Nigeria: Govt Urged to Initiate Reforms to Boost Power Sector, Implement PIA in 2023

The Centre for the Promotion of Private Enterprise (CPPE) has called on the federal government to commence economic reforms that would consolidate the power sector reform and enable the full implementation of the Petroleum Industry Act (PIA) in 2023 in order to improve productivity.

This view was expressed by an economist and Founder of the CPPE, Dr. Muda Yusuf, in the CPPE’s “Economic Review for 2022 and Agenda for 2023,” in which he noted the need to further reform Nigeria’s current tax regime because it was stifling investment.

Yusuf argued that, “an economy that desires job creation, economic inclusion, investment growth and poverty reduction, should have an accommodating tax regime for investors.”

He stated clearly that economic reforms were now a matter of categorical imperative for the country in order to unlock growth and investment in 2023.

He said: “The enactment of the Petroleum Industry Act (PIA) was a major step towards the reform of the oil gas sector. But we need to see greater commitment to the implementation of the PIA. The deregulation of the petroleum downstream sector is a major economic reform imperative.

“This is inevitable if we must unlock investment in the sector and put an end to the perennial fuel scarcity and the monopolistic structure of the sector.

“There is a need to also consolidate the power sector reform. An enabling environment must be created to sustain current private sector investment in the sector and attract new private capital to the electricity sector.

“Urgent reforms are vital with respect to electricity tariff, metering and deepening of energy mix. We need robust incentives [fiscal and monetary] to boost private investment in renewable energy.”

He urged the government to reform the budget and appropriation processes to prioritise infrastructure financing and human capital development.

“This would boost productivity and competitiveness of the economy. Adoption of these reform initiatives would guarantee progression towards fiscal consolidation, reduction in fiscal deficit, diminishing need for borrowing and abating debt service burden,” he said.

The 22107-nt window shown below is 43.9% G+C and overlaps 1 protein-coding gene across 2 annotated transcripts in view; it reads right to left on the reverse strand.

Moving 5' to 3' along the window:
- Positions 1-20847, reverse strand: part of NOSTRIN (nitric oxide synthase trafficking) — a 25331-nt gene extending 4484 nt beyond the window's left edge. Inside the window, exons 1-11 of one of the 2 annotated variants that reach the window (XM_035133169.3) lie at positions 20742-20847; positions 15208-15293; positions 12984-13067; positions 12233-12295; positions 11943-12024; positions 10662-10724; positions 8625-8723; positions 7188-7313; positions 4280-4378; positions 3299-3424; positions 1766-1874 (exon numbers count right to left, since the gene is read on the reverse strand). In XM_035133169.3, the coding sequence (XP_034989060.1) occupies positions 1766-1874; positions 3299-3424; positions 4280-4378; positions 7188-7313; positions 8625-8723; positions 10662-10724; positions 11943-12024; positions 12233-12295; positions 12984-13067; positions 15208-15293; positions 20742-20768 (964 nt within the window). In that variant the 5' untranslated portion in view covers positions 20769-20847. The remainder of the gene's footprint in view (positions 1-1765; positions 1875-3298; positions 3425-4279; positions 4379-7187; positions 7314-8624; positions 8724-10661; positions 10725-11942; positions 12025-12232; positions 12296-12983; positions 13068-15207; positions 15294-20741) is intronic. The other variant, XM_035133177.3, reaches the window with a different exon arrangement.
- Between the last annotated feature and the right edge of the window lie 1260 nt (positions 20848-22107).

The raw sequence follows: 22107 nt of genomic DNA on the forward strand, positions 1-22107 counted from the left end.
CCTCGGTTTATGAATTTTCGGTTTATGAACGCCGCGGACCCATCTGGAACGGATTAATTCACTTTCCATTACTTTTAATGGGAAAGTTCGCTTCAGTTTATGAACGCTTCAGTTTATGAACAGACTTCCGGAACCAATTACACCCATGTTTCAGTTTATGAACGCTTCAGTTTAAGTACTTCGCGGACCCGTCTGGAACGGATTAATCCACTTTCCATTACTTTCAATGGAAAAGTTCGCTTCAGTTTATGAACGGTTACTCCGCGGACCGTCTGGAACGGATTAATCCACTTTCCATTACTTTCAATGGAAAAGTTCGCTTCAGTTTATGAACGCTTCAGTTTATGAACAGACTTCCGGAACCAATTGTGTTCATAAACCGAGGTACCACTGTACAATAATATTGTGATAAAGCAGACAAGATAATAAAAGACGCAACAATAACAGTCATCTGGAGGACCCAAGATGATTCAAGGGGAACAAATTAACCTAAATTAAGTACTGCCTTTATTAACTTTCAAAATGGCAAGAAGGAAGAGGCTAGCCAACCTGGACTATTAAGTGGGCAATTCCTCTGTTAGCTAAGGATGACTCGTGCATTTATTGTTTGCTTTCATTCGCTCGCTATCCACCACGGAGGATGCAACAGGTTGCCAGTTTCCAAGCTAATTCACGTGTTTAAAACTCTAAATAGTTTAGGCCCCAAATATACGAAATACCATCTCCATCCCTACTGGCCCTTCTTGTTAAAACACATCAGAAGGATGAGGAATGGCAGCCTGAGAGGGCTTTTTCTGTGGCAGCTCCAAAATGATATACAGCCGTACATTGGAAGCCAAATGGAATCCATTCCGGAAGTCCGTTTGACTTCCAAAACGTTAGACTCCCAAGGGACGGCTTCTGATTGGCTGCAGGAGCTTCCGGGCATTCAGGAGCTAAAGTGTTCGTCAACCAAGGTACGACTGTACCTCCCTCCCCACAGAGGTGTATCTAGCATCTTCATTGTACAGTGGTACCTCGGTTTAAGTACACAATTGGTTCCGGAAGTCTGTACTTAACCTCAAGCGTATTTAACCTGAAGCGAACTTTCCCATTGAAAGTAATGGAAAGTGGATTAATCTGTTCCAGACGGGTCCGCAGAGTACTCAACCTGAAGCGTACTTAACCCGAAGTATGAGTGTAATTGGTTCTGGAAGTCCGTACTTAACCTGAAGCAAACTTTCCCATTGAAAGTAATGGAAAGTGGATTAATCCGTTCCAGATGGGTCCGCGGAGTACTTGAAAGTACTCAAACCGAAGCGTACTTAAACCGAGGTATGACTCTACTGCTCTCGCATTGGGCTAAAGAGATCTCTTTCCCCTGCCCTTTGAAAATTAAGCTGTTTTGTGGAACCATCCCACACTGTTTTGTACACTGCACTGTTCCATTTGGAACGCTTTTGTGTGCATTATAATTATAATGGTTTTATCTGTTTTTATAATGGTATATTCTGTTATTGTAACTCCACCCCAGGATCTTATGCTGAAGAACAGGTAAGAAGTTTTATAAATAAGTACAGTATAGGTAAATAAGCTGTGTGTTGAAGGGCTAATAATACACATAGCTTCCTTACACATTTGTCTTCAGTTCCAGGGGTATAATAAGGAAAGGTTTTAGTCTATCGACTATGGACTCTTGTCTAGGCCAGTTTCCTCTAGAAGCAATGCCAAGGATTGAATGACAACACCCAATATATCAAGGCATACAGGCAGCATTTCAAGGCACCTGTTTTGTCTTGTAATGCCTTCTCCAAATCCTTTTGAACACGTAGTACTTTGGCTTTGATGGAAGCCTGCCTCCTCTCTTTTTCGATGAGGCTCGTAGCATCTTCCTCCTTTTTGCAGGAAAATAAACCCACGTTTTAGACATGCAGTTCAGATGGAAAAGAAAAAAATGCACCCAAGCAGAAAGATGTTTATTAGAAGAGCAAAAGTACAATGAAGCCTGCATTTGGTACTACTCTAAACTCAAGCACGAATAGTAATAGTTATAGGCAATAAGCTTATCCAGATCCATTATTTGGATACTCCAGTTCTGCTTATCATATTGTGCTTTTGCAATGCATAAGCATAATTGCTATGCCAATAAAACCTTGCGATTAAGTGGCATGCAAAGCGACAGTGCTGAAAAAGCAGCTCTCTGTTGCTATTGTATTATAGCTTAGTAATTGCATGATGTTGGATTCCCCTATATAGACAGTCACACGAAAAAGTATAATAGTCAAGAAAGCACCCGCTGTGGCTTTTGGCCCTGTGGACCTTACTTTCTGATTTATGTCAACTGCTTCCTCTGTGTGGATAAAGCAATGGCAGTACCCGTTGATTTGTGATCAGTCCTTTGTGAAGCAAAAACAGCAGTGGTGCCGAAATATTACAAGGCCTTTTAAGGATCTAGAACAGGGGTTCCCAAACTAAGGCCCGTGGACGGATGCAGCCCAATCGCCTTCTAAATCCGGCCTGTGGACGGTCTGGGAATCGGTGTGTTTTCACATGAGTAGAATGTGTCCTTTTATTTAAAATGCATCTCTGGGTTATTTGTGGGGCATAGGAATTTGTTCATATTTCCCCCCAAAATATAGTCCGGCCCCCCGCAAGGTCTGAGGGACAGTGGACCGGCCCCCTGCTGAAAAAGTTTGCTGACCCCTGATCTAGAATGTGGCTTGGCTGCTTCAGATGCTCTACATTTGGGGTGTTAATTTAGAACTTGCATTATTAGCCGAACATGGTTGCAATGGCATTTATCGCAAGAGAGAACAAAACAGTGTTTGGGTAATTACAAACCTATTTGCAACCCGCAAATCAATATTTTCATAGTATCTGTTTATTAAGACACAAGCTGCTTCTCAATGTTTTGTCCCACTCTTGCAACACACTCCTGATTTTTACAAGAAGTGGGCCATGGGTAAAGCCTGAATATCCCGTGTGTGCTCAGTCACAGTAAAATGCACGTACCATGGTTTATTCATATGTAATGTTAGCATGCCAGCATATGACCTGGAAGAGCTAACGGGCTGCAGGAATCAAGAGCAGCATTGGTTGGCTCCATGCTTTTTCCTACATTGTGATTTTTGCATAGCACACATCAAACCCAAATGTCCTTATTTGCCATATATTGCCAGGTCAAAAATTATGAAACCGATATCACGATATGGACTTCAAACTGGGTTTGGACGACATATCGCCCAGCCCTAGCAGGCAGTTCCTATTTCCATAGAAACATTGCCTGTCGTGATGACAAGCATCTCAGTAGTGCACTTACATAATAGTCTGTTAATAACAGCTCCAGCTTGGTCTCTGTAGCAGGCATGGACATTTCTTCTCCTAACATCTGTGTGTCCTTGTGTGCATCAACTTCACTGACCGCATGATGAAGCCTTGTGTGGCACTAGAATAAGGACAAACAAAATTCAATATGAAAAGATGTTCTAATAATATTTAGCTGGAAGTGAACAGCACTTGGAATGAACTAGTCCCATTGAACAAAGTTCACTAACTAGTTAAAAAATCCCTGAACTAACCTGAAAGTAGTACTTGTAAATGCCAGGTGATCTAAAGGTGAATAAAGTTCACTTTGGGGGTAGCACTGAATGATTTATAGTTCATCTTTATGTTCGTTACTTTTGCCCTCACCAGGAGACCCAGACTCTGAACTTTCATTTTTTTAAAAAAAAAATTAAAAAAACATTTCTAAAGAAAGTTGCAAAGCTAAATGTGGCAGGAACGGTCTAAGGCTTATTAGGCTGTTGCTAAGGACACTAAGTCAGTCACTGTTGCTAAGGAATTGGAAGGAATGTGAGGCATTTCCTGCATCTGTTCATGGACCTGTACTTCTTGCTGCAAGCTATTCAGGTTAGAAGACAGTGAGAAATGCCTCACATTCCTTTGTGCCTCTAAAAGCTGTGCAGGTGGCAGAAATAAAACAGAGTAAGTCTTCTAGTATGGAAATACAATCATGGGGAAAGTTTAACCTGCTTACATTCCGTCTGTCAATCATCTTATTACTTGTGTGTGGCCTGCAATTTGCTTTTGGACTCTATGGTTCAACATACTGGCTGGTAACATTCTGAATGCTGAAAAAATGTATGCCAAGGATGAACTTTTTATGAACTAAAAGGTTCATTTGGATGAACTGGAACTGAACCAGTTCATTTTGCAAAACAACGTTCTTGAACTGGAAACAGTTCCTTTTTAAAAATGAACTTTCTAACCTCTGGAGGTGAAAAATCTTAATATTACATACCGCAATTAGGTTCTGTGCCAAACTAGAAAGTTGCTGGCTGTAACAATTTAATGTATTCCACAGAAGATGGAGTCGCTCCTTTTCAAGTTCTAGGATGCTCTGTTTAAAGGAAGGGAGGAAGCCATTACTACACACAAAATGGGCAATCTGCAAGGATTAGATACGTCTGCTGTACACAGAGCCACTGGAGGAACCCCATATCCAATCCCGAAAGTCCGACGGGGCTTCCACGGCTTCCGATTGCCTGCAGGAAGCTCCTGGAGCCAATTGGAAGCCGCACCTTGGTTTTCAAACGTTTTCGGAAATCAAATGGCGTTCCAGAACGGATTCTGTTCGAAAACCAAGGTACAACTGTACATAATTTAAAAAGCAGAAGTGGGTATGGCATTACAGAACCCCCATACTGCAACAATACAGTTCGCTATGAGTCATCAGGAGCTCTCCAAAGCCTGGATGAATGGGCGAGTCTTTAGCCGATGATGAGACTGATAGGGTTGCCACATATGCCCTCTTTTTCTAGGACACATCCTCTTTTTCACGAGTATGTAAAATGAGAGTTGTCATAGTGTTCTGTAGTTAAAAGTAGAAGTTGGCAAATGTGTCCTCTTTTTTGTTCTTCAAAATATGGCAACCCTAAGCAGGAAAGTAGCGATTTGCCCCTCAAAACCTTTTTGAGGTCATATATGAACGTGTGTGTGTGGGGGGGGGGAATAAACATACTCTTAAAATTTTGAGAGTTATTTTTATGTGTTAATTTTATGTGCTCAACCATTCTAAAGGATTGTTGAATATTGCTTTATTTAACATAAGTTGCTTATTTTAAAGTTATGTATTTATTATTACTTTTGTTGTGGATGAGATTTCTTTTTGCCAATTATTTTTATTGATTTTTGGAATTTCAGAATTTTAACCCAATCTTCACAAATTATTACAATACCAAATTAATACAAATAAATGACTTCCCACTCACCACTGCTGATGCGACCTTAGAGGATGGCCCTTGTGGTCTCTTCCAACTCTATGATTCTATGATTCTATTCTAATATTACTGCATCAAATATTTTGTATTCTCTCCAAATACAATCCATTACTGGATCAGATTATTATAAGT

Yusuf also noted that the current Cash Reserve Ratio (CRR) of 32.5 per cent and Monetary Policy Rate (MPR) of 16.5 per cent imposed on the Nigerian banks are among the highest globally, and has become a key impediment to financial intermediation by the banks.

“Even more disturbing is the fact that effective CRR is as high as 50 per cent or more for some banks. The high CRR has made it difficult for the banks to play their primary role of financial intermediation.

“Ways and Means finances of the apex bank pose greater liquidity and inflation risk to the economy than bank deposits. We seek a reduction in CRR so that the banks can be better placed to play their primary role of financial intermediation in the economy,” Yusuf said.

He stressed that effective corporate tax was much more than that to about 34 per cent even though corporate tax in Nigeria is 30 per cent.

He said: “There is need for an urgent review. The current tax regime is in conflict with the National Tax Policy which prescribes that there should be less emphasis on direct taxation in order to incentivise investment.”

Yusuf also stated that the maritime sector remains a very crucial sector in the Nigerian economy. He pointed out that it was a sector where reform imperatives have become very urgent because legacy trade facilitation issues had persisted and becoming intractable.

“There is a pressing need to ease the cargo clearing processes and vessel turnaround time at our ports. These are major components of ease of doing business to which government had severally expressed commitment,” he said.

He emphasised that the credibility of the 2023 elections would be of contextual significance for the economy in 2023.

“The quality of the democratic transition and choices would significantly impact economic outcomes in 2023,” he noted.


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